O.J. Simpson was granted parole after a hearing on Thursday, June 20, 2017. He was serving time in a Nevada prison for a 2007 robbery that took place inside a hotel room at a casino in Las Vegas. Simpson stole thousands of dollars’ worth of his own sports memorabilia from two collectors. He was sentenced to prison for nine to 33 years for that particular crime. He served almost the minimum of his sentence.


The decision was made at the end of the 75-minute hearing that was watched by millions. A list of parole guidelines will be given to him shortly.

He is eligible for release as early as October 1 or anytime after that date. Because Simpson wants to live in Florida, that state will also provide its guidelines.

The commissioners were in Carson City while the 70-year-old inmate was miles away at Lovelock Correctional Center in Nevada, where he appeared via video conferencing.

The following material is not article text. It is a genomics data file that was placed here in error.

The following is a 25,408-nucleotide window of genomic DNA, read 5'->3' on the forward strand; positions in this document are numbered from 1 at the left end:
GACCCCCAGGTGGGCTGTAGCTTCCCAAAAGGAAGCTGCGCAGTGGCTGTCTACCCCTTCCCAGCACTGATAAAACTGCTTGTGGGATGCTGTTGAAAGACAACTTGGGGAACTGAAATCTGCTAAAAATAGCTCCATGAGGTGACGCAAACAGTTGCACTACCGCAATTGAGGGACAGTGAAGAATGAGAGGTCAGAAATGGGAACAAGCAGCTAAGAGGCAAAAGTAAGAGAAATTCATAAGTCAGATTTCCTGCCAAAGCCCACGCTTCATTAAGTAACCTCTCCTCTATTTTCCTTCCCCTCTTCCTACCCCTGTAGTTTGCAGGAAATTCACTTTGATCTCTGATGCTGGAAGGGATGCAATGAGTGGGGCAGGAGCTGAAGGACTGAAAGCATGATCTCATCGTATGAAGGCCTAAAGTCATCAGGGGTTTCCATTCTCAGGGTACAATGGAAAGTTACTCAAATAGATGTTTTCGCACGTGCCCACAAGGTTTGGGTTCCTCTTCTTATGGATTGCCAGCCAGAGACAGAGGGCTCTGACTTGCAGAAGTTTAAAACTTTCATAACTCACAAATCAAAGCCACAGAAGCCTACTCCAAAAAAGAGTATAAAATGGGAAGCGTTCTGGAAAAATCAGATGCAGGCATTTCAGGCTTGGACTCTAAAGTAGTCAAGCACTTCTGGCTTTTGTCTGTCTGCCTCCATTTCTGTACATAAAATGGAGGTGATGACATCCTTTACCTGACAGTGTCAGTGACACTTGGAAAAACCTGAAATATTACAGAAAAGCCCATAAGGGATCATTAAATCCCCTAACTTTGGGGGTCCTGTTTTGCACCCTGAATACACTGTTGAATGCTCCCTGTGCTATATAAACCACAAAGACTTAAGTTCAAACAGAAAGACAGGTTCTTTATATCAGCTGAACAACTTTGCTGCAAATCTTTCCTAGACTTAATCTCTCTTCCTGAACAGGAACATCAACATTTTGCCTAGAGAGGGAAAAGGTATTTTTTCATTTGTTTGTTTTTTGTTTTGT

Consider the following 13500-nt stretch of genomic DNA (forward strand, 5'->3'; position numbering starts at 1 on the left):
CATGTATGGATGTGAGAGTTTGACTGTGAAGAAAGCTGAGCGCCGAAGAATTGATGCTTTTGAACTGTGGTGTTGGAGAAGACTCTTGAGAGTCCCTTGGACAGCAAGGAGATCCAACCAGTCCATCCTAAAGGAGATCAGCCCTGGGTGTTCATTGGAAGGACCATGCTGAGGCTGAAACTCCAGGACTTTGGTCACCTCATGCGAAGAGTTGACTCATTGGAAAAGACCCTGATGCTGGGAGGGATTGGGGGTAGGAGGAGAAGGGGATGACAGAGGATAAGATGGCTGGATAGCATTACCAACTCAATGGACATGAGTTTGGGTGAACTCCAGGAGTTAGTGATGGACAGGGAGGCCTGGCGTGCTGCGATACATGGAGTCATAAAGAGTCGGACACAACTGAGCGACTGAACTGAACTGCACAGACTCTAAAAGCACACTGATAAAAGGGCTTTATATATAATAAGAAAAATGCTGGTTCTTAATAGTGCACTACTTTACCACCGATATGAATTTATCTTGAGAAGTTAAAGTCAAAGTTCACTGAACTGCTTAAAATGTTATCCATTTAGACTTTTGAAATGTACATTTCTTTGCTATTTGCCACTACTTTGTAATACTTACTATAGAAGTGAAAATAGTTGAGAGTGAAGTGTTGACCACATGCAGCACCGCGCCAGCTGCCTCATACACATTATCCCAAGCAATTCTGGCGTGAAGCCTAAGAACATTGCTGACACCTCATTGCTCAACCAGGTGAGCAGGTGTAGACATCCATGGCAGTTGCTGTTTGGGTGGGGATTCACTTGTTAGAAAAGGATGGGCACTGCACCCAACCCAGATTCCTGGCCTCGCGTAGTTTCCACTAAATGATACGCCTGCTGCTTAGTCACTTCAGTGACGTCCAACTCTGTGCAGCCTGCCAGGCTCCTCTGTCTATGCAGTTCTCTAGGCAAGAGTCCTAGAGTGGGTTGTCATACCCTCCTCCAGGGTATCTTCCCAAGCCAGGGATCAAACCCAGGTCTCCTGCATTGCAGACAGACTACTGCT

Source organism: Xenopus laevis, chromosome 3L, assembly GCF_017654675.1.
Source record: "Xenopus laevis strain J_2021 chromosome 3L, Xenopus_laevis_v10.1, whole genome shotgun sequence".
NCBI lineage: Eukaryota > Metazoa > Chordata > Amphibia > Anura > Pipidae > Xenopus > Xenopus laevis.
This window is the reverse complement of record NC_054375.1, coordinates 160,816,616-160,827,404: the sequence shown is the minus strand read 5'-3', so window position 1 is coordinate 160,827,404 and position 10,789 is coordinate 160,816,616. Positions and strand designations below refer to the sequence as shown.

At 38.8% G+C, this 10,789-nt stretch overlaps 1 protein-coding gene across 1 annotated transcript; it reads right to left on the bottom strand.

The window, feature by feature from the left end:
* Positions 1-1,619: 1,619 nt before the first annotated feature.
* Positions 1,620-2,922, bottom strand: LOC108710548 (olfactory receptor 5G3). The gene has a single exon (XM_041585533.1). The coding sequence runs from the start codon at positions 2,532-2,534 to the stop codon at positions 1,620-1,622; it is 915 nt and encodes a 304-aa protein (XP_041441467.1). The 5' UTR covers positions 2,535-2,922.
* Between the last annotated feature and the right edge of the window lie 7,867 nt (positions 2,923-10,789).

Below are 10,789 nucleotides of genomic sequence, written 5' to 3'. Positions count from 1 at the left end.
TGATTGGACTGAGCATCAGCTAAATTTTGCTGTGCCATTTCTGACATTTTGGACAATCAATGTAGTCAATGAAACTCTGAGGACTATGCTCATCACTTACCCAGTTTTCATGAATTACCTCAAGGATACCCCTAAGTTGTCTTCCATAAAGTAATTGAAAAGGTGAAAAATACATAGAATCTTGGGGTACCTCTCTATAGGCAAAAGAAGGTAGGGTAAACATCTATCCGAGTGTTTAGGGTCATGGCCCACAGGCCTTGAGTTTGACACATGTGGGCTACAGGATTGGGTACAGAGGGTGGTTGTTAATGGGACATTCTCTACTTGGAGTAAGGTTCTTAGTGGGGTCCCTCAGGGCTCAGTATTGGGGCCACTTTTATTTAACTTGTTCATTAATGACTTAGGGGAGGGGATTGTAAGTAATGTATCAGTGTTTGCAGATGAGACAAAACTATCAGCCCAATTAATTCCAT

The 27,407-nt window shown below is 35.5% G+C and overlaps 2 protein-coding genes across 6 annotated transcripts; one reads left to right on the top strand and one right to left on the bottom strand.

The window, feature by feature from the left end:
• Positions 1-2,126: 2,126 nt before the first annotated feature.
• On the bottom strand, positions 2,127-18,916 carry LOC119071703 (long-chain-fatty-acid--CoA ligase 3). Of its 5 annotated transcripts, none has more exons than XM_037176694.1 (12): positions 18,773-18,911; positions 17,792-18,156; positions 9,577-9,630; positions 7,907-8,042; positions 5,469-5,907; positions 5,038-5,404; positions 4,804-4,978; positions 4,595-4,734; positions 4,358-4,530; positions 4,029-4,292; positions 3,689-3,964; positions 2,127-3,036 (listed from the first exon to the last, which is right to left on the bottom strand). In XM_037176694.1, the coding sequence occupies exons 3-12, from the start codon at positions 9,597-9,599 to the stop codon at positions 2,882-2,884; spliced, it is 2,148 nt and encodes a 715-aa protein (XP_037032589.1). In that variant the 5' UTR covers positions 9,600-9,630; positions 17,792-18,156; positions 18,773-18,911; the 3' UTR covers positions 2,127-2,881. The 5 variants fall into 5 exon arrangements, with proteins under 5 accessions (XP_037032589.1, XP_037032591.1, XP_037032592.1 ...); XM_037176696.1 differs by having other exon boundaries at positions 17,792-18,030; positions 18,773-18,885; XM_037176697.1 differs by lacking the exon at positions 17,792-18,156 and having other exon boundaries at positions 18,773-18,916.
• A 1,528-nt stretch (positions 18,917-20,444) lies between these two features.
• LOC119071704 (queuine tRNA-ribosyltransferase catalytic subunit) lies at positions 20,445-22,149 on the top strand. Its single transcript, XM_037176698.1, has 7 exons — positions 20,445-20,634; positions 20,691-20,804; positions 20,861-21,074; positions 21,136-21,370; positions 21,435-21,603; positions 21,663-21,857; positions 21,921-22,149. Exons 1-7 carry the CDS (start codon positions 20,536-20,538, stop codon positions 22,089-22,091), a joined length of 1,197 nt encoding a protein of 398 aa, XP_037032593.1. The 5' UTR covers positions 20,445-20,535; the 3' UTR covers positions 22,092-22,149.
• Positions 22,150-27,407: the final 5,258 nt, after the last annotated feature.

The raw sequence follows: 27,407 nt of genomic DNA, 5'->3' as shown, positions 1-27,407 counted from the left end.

Reasons for release

All four commissioners were consistent with their vote for Simpson to be released. Their decision came quickly without having him wait days, weeks, or even months for a verdict. The decision was based on several factors, including his age, the type of non-violent crime, his prior criminal record, his future plans, and his support system after his release.

The board of commissioners noted that Simpson had been a model prisoner and they are thinking he will also be a model parolee. They took into account that he had no major disciplinary issues. During his remarks, Simpson reminded the panel that he had worked hard to repair his image, and prison has humbled him. He has taken vocational courses, including a computer course.

Besides, he had helped other inmates by coaching them and even leading prayer groups.

Not the first time

This was the second time Simpson had been before the same four board members. He met with them in 2013, and he had already been released from some of the charges against him. Therefore, it was not a surprise that he would receive full parole after Thursday's hearing.

Today's parole hearing was only for the 2007 robbery. However, the public can't forget the 1994 double homicide that was never solved. The board had received thousands of letters asking the commissioners to consider that case in its decision, but the parole board was quite clear that only the robbery would be considered because that was the reason he was serving time. Much more information will be disclosed in the following days concerning today's decision.